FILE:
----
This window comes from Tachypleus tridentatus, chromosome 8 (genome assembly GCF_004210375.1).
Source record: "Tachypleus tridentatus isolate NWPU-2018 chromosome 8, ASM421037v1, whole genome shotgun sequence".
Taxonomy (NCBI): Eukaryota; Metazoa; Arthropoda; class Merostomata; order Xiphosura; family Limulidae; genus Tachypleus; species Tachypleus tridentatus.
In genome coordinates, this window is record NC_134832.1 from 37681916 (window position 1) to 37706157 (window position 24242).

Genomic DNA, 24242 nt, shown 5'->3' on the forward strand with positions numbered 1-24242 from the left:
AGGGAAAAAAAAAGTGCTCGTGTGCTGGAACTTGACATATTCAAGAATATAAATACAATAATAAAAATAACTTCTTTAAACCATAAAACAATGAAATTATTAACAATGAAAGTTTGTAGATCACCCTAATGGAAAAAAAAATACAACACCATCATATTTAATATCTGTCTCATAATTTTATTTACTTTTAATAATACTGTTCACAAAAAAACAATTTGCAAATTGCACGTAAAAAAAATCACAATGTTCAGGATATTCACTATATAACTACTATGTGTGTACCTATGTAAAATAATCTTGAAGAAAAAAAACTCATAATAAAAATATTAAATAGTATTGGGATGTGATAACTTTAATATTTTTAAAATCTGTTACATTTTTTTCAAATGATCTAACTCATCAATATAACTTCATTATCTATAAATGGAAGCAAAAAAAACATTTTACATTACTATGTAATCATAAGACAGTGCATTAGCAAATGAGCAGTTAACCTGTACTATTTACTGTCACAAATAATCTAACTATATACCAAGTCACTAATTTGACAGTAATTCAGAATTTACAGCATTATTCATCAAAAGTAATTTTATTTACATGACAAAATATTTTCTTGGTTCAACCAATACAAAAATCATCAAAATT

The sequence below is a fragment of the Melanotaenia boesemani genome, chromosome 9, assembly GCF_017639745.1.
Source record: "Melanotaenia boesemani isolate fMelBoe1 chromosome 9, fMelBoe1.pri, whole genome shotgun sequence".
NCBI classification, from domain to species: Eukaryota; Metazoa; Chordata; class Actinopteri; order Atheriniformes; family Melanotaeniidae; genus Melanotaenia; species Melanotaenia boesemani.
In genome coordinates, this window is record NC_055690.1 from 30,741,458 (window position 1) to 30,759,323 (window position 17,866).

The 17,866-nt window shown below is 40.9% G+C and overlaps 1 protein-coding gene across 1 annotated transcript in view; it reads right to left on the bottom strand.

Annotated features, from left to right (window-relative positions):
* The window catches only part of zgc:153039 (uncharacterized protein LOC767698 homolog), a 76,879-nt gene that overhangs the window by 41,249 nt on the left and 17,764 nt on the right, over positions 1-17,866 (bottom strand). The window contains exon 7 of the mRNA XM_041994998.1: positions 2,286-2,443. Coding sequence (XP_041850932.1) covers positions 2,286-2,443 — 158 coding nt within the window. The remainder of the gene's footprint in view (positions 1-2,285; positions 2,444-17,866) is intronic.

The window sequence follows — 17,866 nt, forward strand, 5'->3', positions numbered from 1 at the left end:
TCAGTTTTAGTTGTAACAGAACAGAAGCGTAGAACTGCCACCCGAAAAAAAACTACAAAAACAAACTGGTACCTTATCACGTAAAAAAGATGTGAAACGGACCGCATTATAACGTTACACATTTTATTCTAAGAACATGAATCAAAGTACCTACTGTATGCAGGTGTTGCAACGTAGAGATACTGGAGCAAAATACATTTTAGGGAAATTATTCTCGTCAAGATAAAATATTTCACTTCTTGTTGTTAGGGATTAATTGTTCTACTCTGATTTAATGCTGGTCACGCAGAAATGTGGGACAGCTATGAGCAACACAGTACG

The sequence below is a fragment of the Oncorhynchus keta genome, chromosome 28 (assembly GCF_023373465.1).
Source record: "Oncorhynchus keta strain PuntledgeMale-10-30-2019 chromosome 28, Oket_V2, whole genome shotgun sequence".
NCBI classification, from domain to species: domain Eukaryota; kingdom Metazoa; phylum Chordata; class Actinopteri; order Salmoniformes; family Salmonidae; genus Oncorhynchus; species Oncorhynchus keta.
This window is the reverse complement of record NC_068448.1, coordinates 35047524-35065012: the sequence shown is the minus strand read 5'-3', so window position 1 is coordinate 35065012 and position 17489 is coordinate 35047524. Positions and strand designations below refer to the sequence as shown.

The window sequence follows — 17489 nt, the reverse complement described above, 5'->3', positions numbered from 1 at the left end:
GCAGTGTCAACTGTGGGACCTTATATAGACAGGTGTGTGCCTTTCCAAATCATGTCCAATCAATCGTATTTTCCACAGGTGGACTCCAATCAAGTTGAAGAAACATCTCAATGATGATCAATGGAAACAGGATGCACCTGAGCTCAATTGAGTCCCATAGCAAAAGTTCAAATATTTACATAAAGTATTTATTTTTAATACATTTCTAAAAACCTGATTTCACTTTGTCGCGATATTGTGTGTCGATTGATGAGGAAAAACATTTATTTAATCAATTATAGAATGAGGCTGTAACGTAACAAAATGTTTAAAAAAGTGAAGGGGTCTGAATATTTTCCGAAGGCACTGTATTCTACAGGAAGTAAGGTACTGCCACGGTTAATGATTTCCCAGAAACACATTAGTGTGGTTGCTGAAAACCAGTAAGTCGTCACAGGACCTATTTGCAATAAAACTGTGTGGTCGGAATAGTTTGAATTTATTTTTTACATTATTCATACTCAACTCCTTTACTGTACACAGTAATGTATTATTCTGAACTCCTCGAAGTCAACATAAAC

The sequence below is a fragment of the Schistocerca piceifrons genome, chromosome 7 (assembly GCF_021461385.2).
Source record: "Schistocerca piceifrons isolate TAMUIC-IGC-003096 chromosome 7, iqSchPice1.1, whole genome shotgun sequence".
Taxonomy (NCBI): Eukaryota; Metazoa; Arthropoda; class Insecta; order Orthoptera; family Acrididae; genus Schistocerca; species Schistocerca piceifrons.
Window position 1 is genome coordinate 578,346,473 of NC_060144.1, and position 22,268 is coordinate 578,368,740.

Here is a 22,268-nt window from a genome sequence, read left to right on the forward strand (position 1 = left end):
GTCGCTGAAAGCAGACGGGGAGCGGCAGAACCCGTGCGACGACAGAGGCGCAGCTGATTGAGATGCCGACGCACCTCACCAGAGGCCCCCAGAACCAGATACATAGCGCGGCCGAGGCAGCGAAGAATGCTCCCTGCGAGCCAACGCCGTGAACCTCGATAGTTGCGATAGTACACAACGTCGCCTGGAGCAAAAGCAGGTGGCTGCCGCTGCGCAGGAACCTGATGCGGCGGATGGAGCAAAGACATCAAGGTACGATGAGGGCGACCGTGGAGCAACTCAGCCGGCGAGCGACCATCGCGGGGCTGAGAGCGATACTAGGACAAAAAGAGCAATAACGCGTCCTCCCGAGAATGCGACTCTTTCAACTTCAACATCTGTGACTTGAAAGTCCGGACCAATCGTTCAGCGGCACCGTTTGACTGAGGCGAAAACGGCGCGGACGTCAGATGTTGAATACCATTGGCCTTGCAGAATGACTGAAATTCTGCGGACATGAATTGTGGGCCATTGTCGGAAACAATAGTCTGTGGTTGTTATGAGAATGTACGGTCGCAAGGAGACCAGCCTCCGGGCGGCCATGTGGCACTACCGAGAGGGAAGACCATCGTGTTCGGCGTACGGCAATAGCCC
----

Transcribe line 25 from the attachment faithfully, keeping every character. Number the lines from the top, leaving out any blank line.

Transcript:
Window position 1 is genome coordinate 578,346,473 of NC_060144.1, and position 22,268 is coordinate 578,368,740.